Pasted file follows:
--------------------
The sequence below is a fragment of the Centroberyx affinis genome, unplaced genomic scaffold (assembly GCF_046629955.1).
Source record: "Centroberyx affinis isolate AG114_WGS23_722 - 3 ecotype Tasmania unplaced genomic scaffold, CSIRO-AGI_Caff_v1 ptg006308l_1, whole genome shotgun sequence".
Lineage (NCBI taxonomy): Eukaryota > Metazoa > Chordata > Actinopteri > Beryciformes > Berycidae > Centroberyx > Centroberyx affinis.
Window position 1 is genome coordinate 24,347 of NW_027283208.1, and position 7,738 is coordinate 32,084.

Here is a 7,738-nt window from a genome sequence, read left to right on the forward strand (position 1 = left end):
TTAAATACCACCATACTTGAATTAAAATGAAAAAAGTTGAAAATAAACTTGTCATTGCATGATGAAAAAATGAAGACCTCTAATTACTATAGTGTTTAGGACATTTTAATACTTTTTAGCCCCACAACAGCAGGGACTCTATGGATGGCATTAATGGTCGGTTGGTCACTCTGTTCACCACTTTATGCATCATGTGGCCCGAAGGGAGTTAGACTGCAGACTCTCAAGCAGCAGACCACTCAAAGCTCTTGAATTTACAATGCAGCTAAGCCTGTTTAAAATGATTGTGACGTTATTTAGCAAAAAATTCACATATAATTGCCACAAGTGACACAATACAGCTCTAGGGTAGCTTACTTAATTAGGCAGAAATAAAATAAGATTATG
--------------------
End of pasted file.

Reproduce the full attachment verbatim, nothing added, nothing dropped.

The sequence below is a fragment of the Centroberyx affinis genome, unplaced genomic scaffold (assembly GCF_046629955.1).
Source record: "Centroberyx affinis isolate AG114_WGS23_722 - 3 ecotype Tasmania unplaced genomic scaffold, CSIRO-AGI_Caff_v1 ptg006308l_1, whole genome shotgun sequence".
Lineage (NCBI taxonomy): Eukaryota > Metazoa > Chordata > Actinopteri > Beryciformes > Berycidae > Centroberyx > Centroberyx affinis.
Window position 1 is genome coordinate 24,347 of NW_027283208.1, and position 7,738 is coordinate 32,084.

Here is a 7,738-nt window from a genome sequence, read left to right on the forward strand (position 1 = left end):
TTAAATACCACCATACTTGAATTAAAATGAAAAAAGTTGAAAATAAACTTGTCATTGCATGATGAAAAAATGAAGACCTCTAATTACTATAGTGTTTAGGACATTTTAATACTTTTTAGCCCCACAACAGCAGGGACTCTATGGATGGCATTAATGGTCGGTTGGTCACTCTGTTCACCACTTTATGCATCATGTGGCCCGAAGGGAGTTAGACTGCAGACTCTCAAGCAGCAGACCACTCAAAGCTCTTGAATTTACAATGCAGCTAAGCCTGTTTAAAATGATTGTGACGTTATTTAGCAAAAAATTCACATATAATTGCCACAAGTGACACAATACAGCTCTAGGGTAGCTTACTTAATTAGGCAGAAATAAAATAAGATTATG